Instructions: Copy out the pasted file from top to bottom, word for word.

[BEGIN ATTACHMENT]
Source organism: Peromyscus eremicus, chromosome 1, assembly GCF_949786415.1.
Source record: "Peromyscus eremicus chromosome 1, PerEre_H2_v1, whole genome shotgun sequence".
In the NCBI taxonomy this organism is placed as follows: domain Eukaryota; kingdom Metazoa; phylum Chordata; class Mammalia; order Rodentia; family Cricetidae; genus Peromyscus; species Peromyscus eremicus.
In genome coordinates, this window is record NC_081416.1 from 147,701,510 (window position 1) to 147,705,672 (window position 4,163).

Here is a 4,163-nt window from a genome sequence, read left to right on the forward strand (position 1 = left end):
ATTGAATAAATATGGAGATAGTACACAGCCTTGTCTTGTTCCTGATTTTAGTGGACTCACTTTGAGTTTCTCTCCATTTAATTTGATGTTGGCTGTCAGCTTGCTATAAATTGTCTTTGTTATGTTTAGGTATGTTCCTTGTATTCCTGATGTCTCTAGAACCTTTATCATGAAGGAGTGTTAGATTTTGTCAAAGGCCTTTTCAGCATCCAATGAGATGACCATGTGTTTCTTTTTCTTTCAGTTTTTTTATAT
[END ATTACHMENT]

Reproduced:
Source organism: Peromyscus eremicus, chromosome 1, assembly GCF_949786415.1.
Source record: "Peromyscus eremicus chromosome 1, PerEre_H2_v1, whole genome shotgun sequence".
In the NCBI taxonomy this organism is placed as follows: domain Eukaryota; kingdom Metazoa; phylum Chordata; class Mammalia; order Rodentia; family Cricetidae; genus Peromyscus; species Peromyscus eremicus.
In genome coordinates, this window is record NC_081416.1 from 147,701,510 (window position 1) to 147,705,672 (window position 4,163).

Here is a 4,163-nt window from a genome sequence, read left to right on the forward strand (position 1 = left end):
ATTGAATAAATATGGAGATAGTACACAGCCTTGTCTTGTTCCTGATTTTAGTGGACTCACTTTGAGTTTCTCTCCATTTAATTTGATGTTGGCTGTCAGCTTGCTATAAATTGTCTTTGTTATGTTTAGGTATGTTCCTTGTATTCCTGATGTCTCTAGAACCTTTATCATGAAGGAGTGTTAGATTTTGTCAAAGGCCTTTTCAGCATCCAATGAGATGACCATGTGTTTCTTTTTCTTTCAGTTTTTTTATAT